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Windows Server 2003
Version of the Windows NT operating system
Screenshot of Windows Server 2003, showing the Server Manager application which is automatically opened when an administrator logs on
OS familyWindows Server
Working stateNo longer supported
Source model
Released to
March 28, 2003; 20 years ago (2003-03-28)[1]
April 24, 2003; 20 years ago (2003-04-24)[2]
Latest releaseService Pack 2 (5.2.3790.3959) / March 13, 2007; 16 years ago (2007-03-13)[3]
Marketing targetBusiness
Update methodWindows Update
PlatformsIA-32, x86-64, Itanium
Kernel typeHybrid (Windows NT kernel)
user interface
Windows shell (Graphical)
LicenseTrialware[4] and volume licensing,[5] with client access licenses[6]
Preceded byWindows 2000 Server (1999)
Succeeded byWindows Server 2008 (2008)
Official websiteWindows Server 2003 (archived at Wayback Machine)
Support status
All editions except Windows Storage Server 2003 and Windows Small Business Server 2003 (including R2):
Mainstream support ended on July 13, 2010
Extended support ended on July 14, 2015[7][8][9]

Windows Storage Server 2003 (including R2):
Mainstream support ended on October 11, 2011
Extended support ended on October 9, 2016[10][11]

Windows Small Business Server 2003 (including R2):
Mainstream support ended on April 12, 2011
Extended support ended on April 12, 2016[12][13]

Installing Service Pack 1 is required for all users for receiving updates and support after April 10, 2007.[7] Installing Service Pack 2 is required for all users for receiving updates and support after April 14, 2009.[7][8]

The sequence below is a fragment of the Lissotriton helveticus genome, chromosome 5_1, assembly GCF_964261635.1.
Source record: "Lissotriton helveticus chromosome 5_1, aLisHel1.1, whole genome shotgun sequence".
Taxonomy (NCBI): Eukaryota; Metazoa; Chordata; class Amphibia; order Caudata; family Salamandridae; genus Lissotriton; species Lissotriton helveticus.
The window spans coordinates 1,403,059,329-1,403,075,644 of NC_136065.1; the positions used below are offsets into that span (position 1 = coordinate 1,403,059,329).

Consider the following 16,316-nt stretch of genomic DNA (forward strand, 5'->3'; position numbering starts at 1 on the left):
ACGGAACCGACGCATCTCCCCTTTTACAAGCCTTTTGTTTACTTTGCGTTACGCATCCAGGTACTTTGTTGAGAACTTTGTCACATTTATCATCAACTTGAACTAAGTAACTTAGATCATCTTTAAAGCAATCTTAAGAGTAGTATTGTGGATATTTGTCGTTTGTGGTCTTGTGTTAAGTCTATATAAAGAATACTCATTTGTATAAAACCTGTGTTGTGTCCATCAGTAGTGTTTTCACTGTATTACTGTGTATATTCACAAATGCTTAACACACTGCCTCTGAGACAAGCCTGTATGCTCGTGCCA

Windows Server 2003, codenamed "Whistler Server", is the second version of the Windows Server operating system produced by Microsoft. It is part of the Windows NT family of operating systems and was released to manufacturing on March 28, 2003[14] and generally available on April 24, 2003.[15] Windows Server 2003 is the successor to the Server editions of Windows 2000 and the predecessor to Windows Server 2008.[16][17] An updated version, Windows Server 2003 R2, was released to manufacturing on December 6, 2005.[18] Windows Server 2003 is based on Windows XP.

Windows Server 2003's kernel has also been used in Windows XP 64-bit Edition and Windows XP Professional x64 Edition, and was the starting point for the development of Windows Vista.[19]

Windows Server 2003 is the final version of Windows Server that supports processors without ACPI. Its successor, Windows Server 2008, requires a processor with ACPI in any supported architecture (x86, x64 and Itanium).

As of July 2016, 18% of organizations used servers that were running Windows Server 2003.[20]


Windows Server 2003 is the follow-up to Windows 2000 Server, incorporating compatibility and other features from Windows XP. Unlike Windows 2000, Windows Server 2003's default installation has none of the server components enabled, to reduce the attack surface of new machines. Windows Server 2003 includes compatibility modes to allow older applications to run with greater stability. It was made more compatible with Windows NT 4.0 domain-based networking. Windows Server 2003 brought in enhanced Active Directory compatibility and better deployment support to ease the transition from Windows NT 4.0 to Windows Server 2003 and Windows XP Professional.[21]

Windows Server 2003 is the first server edition of Windows to support the IA64 and x64 architectures.[22]